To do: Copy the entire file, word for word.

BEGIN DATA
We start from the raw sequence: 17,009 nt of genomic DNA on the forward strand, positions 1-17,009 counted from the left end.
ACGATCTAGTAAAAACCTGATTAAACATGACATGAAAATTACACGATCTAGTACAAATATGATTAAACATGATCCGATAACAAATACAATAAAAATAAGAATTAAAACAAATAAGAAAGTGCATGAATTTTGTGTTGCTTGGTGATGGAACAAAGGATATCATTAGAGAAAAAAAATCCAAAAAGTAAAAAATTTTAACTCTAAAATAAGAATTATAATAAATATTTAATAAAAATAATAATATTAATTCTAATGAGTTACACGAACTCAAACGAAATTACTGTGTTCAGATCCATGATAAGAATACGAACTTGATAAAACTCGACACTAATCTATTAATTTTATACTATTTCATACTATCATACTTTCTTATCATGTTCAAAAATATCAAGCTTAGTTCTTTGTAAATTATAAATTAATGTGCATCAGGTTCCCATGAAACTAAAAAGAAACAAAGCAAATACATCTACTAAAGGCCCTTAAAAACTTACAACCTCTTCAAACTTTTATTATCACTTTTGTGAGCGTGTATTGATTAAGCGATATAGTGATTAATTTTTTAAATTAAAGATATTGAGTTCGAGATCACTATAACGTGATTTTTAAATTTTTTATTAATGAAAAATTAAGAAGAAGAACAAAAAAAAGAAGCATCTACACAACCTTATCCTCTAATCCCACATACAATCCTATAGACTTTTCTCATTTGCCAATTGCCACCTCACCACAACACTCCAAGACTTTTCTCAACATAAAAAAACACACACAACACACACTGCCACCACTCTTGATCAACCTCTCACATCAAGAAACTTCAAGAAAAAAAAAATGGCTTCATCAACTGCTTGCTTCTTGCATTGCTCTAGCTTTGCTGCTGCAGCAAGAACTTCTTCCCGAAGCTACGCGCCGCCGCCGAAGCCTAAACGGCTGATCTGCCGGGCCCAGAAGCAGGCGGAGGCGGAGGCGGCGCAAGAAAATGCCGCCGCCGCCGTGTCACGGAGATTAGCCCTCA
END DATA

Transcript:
We start from the raw sequence: 17,009 nt of genomic DNA on the forward strand, positions 1-17,009 counted from the left end.
ACGATCTAGTAAAAACCTGATTAAACATGACATGAAAATTACACGATCTAGTACAAATATGATTAAACATGATCCGATAACAAATACAATAAAAATAAGAATTAAAACAAATAAGAAAGTGCATGAATTTTGTGTTGCTTGGTGATGGAACAAAGGATATCATTAGAGAAAAAAAATCCAAAAAGTAAAAAATTTTAACTCTAAAATAAGAATTATAATAAATATTTAATAAAAATAATAATATTAATTCTAATGAGTTACACGAACTCAAACGAAATTACTGTGTTCAGATCCATGATAAGAATACGAACTTGATAAAACTCGACACTAATCTATTAATTTTATACTATTTCATACTATCATACTTTCTTATCATGTTCAAAAATATCAAGCTTAGTTCTTTGTAAATTATAAATTAATGTGCATCAGGTTCCCATGAAACTAAAAAGAAACAAAGCAAATACATCTACTAAAGGCCCTTAAAAACTTACAACCTCTTCAAACTTTTATTATCACTTTTGTGAGCGTGTATTGATTAAGCGATATAGTGATTAATTTTTTAAATTAAAGATATTGAGTTCGAGATCACTATAACGTGATTTTTAAATTTTTTATTAATGAAAAATTAAGAAGAAGAACAAAAAAAAGAAGCATCTACACAACCTTATCCTCTAATCCCACATACAATCCTATAGACTTTTCTCATTTGCCAATTGCCACCTCACCACAACACTCCAAGACTTTTCTCAACATAAAAAAACACACACAACACACACTGCCACCACTCTTGATCAACCTCTCACATCAAGAAACTTCAAGAAAAAAAAAATGGCTTCATCAACTGCTTGCTTCTTGCATTGCTCTAGCTTTGCTGCTGCAGCAAGAACTTCTTCCCGAAGCTACGCGCCGCCGCCGAAGCCTAAACGGCTGATCTGCCGGGCCCAGAAGCAGGCGGAGGCGGAGGCGGCGCAAGAAAATGCCGCCGCCGCCGTGTCACGGAGATTAGCCCTCA